Hunt also features some effective vocal delay, which transforms Alison’s voice into a breathless percussion track - a neat trick and tastefully executed, even if it’s not really pushing the boundaries.
Shiny and Warm
The strongest opening on Head First by a mile, Shiny and Warm throws Goldfrapp back into their Supernature territory of glitzy riffs and instant earworms.
Here, a strict bassline and marching beat are juxtaposed against slurred and breathless vocals that sound like the most seductive of pillow talk.
Again, this song benefits from a restraint that keeps it almost minimalist. We’re teased with the prospect of squelchy bass notes and Depeche Mode synth stabs but they’re quickly faded out.
Of course, part of the genius is we get all of them in abundance when Shiny and Warm blows up for the final chorus.
I Wanna Life
This is proof that Goldfrapp aren’t afraid to completely embrace the shamelessness of feel good ‘80s pop music. I Wanna Life could easily be early Madonna or late Fleetwood Mac.
The heart of the song is its triumphant chorus. The vocals are given an ABBA-inspired chorus treatment and an orchestra of synthesizers creates an ‘80s wall of sound.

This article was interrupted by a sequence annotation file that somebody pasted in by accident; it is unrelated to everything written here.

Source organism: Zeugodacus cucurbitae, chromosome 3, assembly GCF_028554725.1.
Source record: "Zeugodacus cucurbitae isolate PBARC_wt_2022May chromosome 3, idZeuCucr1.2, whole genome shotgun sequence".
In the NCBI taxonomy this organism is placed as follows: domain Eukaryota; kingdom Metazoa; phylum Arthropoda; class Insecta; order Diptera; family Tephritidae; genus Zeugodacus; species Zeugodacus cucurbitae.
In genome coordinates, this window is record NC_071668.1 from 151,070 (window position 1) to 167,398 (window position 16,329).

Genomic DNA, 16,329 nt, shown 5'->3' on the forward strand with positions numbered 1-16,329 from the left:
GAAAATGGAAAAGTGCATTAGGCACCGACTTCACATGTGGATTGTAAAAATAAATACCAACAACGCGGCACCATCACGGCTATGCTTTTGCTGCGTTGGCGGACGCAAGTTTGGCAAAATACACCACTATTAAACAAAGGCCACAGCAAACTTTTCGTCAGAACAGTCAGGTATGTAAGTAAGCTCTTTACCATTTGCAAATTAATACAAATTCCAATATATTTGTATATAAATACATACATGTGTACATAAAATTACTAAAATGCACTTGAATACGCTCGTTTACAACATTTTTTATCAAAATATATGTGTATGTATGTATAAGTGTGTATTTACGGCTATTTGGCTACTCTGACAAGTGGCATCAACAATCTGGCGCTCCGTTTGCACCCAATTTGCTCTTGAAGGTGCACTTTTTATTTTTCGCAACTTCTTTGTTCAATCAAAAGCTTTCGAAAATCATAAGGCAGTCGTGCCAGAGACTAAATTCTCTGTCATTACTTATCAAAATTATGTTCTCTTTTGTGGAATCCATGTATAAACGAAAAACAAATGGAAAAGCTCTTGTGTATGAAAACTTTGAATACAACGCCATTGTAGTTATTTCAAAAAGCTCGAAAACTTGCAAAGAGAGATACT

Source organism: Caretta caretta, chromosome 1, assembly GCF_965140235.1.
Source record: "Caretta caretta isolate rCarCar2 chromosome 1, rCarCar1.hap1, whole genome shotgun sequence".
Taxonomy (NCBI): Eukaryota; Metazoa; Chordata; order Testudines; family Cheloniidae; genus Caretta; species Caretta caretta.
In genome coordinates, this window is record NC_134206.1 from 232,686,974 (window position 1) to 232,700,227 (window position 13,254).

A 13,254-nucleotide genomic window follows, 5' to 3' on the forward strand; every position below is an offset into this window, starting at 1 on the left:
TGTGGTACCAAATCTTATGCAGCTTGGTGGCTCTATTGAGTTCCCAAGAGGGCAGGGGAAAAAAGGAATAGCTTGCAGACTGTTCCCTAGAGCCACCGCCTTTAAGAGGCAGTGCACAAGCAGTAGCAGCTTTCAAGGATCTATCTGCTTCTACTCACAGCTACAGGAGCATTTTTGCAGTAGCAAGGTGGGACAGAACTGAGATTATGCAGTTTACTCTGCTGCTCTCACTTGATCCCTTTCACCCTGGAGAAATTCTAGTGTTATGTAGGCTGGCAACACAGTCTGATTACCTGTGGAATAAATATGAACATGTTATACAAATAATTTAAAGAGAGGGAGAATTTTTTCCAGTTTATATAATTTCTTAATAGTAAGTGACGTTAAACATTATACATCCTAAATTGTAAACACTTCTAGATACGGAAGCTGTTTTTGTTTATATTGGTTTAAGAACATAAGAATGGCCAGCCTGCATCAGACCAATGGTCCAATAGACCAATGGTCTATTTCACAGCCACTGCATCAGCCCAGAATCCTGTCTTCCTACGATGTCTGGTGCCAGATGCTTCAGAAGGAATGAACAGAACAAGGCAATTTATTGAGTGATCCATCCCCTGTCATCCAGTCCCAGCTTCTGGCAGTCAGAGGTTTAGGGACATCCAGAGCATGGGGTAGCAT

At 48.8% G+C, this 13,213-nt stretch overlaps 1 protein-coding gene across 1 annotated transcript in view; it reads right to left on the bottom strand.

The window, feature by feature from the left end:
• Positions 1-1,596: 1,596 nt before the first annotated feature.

This might be at odds with the careful restraint exercised elsewhere on the album but the explosion is meticulously controlled and the perfect canvas for Alison Goldfrapp’s euphoric singing.
This ethereal soundscape is a bit of technical noodling to sign off the album. It picks up the vocal looping technique from Hunt and pushes it to its logical conclusion - a hundred voices working as synthesizers and percussion to create a song.
Thankfully, it’s not quite Justin Timberlake getting his beatbox on at the end of Rock Your Body. There are pulsating synthesizers interwoven with cuts of Alison Goldfrapp’s vocals to create a rich texture that meanders through Sigur Ros style atmospherics.
However, Voicething doesn’t seem to fit with the ‘80s conceit set out by the rest of Head First. It’s a lingering goodbye and perhaps a bit of a let down for anyone smitten with the rest of the album.